How to Choose Water Skis

By: Patrick J. Kiger

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Maybe you've always secretly wanted to be part of a festively clad human pyramid of water skiers. Or maybe you just like the idea of gliding gracefully along the water behind a friend's powerboat, with the sun on your shoulders and the wind and the spray in your face. Either way, before you can learn to enjoy the popular pastime of water skiing, you need the right equipment.

Back in 1922, Minnesotan Ralph Samuelson, the father of water skiing, simply took two 8-foot-long (2.4-meter) pine boards from a lumberyard, boiled the tips in a kettle to make the wood curve, and attached some pieces of scrap leather to keep his feet on the skis [source: AWSEF]. Since then, some improvements have been made in water skiing technology. For one thing, modern skis are made out of composite materials like carbon fiber.


And of course there are different styles of skis for slalom skiers, who use a single ski to navigate a course of buoys at high speeds, for trick skiers who perform fancy gyrations and for skiers who perform jumps off ramps [source: Britannica]. But unless you're an aquatic prodigy, start with a pair of combination or combo skis. As five-time world water skiing champion Camille Duvall explains in her popular guide to the sport, combo skis are best for beginners, because they're wide in the front with a large surface area that makes them more stable [source: Duvall]. Some beginner models come with trainer bars to connect the skis. You also can buy a platform trainer, which basically is a single U-shaped ski that enables even the least athletically gifted novice to develop confidence in the water [source:].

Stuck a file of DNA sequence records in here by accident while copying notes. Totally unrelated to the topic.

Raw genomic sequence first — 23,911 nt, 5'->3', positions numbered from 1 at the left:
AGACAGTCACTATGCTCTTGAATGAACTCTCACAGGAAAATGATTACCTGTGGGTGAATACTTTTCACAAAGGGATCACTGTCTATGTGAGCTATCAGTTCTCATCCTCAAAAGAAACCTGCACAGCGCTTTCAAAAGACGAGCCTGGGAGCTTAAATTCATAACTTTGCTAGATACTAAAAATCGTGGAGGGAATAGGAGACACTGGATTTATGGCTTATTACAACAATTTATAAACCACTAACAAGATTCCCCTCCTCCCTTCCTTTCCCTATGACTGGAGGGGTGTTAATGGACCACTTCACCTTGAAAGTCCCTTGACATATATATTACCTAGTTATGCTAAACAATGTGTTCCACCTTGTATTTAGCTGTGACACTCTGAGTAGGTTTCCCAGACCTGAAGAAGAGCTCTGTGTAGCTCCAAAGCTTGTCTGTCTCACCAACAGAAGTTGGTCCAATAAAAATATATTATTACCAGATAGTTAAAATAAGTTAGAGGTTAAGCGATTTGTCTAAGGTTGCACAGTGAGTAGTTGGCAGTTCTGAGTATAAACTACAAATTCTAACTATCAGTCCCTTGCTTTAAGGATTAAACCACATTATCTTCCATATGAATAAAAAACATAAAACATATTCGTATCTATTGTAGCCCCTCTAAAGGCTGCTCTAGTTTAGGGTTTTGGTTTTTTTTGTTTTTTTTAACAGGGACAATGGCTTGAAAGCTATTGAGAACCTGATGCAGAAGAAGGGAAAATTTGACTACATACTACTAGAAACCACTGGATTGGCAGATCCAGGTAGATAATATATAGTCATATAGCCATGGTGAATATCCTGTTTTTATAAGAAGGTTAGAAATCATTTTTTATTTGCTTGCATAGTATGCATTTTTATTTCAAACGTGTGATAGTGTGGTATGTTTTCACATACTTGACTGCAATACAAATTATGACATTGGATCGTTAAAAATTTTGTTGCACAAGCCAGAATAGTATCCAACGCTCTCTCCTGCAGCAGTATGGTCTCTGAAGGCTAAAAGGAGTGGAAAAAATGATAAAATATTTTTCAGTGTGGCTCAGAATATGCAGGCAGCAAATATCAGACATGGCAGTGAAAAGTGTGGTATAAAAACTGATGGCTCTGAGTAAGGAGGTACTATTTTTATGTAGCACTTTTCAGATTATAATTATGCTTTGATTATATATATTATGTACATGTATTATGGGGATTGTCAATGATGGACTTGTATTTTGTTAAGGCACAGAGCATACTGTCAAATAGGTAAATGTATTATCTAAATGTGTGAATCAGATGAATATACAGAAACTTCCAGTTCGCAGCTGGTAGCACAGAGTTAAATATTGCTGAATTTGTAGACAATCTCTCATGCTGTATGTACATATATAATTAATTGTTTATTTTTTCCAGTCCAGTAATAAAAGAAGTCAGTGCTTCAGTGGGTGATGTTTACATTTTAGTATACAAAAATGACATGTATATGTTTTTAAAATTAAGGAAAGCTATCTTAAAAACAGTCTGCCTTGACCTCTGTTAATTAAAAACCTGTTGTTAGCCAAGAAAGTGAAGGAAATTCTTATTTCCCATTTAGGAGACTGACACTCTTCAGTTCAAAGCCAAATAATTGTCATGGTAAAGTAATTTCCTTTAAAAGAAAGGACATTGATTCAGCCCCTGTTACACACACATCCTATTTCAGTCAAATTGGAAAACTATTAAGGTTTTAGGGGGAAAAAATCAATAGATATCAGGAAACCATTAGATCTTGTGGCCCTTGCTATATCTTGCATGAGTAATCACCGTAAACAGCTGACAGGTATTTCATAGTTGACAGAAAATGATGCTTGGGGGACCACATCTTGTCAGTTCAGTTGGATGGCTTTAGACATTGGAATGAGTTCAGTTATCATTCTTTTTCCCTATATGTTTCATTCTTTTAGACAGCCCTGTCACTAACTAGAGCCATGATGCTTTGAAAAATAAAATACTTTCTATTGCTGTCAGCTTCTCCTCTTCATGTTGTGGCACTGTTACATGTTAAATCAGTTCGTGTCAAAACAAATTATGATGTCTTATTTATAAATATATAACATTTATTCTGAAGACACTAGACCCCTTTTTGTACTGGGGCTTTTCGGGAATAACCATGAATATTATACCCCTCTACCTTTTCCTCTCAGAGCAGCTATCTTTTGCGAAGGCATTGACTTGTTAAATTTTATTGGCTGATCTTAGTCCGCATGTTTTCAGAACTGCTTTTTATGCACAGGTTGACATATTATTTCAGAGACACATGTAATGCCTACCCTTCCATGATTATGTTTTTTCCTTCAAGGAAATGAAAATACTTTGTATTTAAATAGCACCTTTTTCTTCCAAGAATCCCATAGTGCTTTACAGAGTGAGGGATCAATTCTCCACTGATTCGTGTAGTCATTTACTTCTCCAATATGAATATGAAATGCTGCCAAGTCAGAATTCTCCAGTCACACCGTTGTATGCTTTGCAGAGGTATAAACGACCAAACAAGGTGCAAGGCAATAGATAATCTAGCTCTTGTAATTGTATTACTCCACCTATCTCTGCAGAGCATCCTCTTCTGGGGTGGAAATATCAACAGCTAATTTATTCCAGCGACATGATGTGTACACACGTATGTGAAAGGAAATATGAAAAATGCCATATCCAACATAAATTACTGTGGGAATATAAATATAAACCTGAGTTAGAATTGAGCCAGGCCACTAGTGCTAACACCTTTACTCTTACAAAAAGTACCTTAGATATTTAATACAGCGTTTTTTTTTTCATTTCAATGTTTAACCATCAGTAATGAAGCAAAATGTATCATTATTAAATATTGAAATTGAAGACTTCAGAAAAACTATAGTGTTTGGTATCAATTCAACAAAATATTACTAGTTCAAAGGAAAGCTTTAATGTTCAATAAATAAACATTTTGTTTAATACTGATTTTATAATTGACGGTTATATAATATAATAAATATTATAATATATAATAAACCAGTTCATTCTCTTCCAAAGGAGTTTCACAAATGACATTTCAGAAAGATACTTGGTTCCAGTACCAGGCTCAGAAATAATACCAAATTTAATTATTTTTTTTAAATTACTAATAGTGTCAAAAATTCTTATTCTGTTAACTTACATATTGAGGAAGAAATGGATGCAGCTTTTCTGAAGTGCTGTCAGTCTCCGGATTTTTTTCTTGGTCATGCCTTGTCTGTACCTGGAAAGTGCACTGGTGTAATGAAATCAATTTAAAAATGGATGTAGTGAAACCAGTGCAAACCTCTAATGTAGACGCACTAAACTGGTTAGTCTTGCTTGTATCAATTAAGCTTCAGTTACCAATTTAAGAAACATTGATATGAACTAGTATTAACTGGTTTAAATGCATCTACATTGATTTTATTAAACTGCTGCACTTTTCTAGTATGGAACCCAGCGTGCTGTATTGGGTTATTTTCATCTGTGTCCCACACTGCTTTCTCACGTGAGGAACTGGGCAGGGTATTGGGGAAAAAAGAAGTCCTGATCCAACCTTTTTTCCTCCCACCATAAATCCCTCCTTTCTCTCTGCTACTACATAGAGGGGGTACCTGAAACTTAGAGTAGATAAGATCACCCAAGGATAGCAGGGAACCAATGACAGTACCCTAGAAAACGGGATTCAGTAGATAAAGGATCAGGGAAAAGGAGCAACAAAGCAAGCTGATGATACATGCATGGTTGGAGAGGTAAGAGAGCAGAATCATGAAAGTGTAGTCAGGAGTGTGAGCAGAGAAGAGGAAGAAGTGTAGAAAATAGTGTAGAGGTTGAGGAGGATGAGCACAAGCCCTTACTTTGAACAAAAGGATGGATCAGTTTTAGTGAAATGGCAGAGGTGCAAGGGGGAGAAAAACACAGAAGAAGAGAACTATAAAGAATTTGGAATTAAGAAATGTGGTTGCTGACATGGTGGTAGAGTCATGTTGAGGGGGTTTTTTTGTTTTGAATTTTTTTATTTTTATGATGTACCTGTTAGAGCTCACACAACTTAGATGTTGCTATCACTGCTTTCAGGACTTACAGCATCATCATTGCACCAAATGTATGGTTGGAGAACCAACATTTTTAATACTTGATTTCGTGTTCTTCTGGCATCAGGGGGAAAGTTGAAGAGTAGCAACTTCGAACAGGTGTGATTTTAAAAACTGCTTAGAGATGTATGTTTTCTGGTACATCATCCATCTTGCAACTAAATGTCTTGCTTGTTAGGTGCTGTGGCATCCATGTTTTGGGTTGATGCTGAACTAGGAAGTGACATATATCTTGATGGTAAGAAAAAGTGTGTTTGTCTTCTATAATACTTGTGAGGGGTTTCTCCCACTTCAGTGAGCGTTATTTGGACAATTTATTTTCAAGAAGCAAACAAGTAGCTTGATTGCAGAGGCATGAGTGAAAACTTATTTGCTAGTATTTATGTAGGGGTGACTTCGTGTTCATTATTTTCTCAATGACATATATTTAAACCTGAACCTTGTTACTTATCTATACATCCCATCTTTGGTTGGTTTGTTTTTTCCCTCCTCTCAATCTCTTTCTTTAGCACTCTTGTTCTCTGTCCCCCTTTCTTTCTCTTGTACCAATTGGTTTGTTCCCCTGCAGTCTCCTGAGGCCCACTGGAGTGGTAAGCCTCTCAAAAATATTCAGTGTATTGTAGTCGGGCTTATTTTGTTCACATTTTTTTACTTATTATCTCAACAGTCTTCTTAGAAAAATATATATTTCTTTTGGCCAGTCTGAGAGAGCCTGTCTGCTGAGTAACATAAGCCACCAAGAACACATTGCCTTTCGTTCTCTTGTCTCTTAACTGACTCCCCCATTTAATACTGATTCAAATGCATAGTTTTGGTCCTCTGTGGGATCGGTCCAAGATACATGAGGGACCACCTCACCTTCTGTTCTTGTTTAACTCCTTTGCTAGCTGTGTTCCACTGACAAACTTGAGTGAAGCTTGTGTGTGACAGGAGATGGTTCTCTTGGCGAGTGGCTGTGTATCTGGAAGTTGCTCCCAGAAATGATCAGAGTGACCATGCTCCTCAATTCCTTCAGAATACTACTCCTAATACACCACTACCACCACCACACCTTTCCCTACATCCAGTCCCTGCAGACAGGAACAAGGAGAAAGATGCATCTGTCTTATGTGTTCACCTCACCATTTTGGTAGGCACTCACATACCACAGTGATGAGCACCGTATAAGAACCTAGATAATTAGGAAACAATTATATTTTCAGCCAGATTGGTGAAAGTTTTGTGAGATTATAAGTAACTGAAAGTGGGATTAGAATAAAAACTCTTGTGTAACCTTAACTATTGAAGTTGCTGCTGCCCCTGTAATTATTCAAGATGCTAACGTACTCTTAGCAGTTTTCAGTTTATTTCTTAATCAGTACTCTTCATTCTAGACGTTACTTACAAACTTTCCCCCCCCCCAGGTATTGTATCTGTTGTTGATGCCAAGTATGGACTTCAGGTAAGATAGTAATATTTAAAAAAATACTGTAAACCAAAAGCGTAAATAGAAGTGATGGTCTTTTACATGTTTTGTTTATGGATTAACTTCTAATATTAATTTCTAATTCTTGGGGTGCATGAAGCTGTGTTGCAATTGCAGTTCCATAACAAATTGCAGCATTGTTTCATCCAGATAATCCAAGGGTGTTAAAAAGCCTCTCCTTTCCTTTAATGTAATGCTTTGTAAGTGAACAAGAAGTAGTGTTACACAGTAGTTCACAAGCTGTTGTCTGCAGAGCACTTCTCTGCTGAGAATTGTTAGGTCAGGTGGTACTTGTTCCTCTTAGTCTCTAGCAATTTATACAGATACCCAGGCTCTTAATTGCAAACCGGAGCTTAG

Online retailers sell combo skis for roughly between $100 and $300, but Duvall advises you to buy the best pair you can afford, so they'll last. Even if you quickly advance to single-ski slalom skiing, the basic combo skis will come in handy for teaching friends and family members. Look for a compression-molded set of skis rather than the cheaper, less durable injection-molded type, and get the kind with the slight tunnel on the bottom, which are more stable than flat-bottomed skis. [source: Duvall].

On the pages that follow, you'll find additional advice on water ski bindings, ski length and fins.